Eduardo Matos Moctezuma through books

Eduardo Matos Moctezuma (1940) has found his work material in the pre-Hispanic world. His investigations have discovered the worldview of mexica societies and at the same time they have allowed us to understand part of our identity.

Announcing him as the winner of the Princess of Asturias Award for Social Sciencesthe jury chaired by Emilio Lamo de Espinosa Michels de Champourcin highlighted his “extraordinary intellectual rigor to reconstruct the civilizations of Mexico and Mesoamerica, and to ensure that said heritage is incorporated objectively and free of any myth”.

We invite you to discover the contributions of Matos Moctezuma through his books.

Life and death in the Templo Mayor. Fund of Economic Culture.

Eduardo Matos Moctezuma travels, and together with us, the paths of the creation of gods, myths and men through ancient texts, and corroborates that creative act by comparing it, step by step, with the archeology of this place, where Tlaloc and Huitzilopochtli incorporate the presence of a dual world marked by life and death.

Tenochtitlan. Fund of Economic Culture.

This work penetrates into the bowels of ancient Tenochtitlan, in order to know what were the details that characterized the metropolis that so impressed the Spanish conquerors.

Death at the edge of obsidian. Fund of Economic Culture.

Since its origins, the human being has been concerned about the fate that awaits him after the end of life. In the particular context of pre-Hispanic Mexico, it is possible to speak of a “birth from death” among the Nahua peoples. In fact, explains Matos Moctezuma, no other town is remembered that has bothered to represent it in such an obsessive way. Cult of death? asks the author; rather he answers himself, cult of life through death. This work constitutes a trip to the world of the dead.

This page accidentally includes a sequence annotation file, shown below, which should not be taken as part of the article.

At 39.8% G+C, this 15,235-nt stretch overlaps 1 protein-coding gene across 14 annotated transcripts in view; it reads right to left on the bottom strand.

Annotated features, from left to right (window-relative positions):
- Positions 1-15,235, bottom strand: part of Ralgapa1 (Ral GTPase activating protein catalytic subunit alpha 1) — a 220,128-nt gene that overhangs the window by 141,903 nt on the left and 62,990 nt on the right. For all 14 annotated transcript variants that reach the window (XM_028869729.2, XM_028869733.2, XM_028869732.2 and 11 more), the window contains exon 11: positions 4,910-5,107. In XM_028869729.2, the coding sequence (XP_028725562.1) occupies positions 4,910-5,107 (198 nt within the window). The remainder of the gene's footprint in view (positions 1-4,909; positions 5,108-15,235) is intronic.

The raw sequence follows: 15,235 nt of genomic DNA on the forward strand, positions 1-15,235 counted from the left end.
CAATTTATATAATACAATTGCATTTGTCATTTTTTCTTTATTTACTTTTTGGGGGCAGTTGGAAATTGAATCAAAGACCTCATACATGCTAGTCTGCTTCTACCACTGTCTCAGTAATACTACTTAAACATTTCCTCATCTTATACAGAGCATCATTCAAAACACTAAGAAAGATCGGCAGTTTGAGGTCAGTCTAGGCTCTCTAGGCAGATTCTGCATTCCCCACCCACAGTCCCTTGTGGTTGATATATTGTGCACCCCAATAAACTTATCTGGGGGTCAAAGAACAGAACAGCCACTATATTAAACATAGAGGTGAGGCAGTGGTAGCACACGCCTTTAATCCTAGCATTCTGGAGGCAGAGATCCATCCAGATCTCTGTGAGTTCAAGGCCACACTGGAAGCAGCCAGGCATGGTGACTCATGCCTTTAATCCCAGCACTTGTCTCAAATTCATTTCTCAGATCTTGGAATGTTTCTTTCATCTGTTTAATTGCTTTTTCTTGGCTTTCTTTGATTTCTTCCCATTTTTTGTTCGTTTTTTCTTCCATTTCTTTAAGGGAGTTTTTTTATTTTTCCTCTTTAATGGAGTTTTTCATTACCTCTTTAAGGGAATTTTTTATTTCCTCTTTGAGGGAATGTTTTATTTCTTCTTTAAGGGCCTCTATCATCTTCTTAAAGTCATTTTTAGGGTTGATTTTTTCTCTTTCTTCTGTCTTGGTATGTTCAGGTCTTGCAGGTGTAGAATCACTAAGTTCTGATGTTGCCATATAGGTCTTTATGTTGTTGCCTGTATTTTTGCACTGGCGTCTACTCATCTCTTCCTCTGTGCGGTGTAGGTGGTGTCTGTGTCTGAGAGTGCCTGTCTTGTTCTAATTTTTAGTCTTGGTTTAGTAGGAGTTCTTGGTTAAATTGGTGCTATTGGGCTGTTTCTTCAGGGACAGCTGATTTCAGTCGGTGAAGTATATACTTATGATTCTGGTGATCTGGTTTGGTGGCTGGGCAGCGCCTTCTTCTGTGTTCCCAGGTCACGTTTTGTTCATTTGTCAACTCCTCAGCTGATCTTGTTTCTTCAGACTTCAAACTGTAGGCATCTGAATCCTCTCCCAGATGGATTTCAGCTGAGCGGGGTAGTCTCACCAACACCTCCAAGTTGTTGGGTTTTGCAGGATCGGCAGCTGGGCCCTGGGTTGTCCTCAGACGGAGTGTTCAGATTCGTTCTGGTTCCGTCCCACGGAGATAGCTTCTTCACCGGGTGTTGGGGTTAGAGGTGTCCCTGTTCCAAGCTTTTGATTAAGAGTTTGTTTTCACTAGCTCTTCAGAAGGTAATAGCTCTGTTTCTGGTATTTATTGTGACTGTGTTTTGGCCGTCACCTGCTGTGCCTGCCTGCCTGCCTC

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Death among the Mexica. Tusquets.

For the Mexicas, the cause of death was an important marker to define the next destiny of the psychic entities. They saw in this phenomenon a transitory step within a cycle that had to do with a universal system. From the creation of man, whose essential part was taken from the Mictlán or underworld, to some of the abodes for the dead such as Tlalocan or earthly paradise. In addition to new archaeological findings and a fine-tuned mesh with auxiliary disciplines, Matos Moctezuma presents us with a rigorous analysis of the worldview of the Nahua peoples and their resonances among us.

Archeology from an archaeologist. INAH.

Through a set of interviews, David Carrasco, director of the Mesoamerican Archive of Harvard University, and Leonardo López Luján, researcher of the Templo Mayor Project, show little-known personal and professional facets of the researcher.

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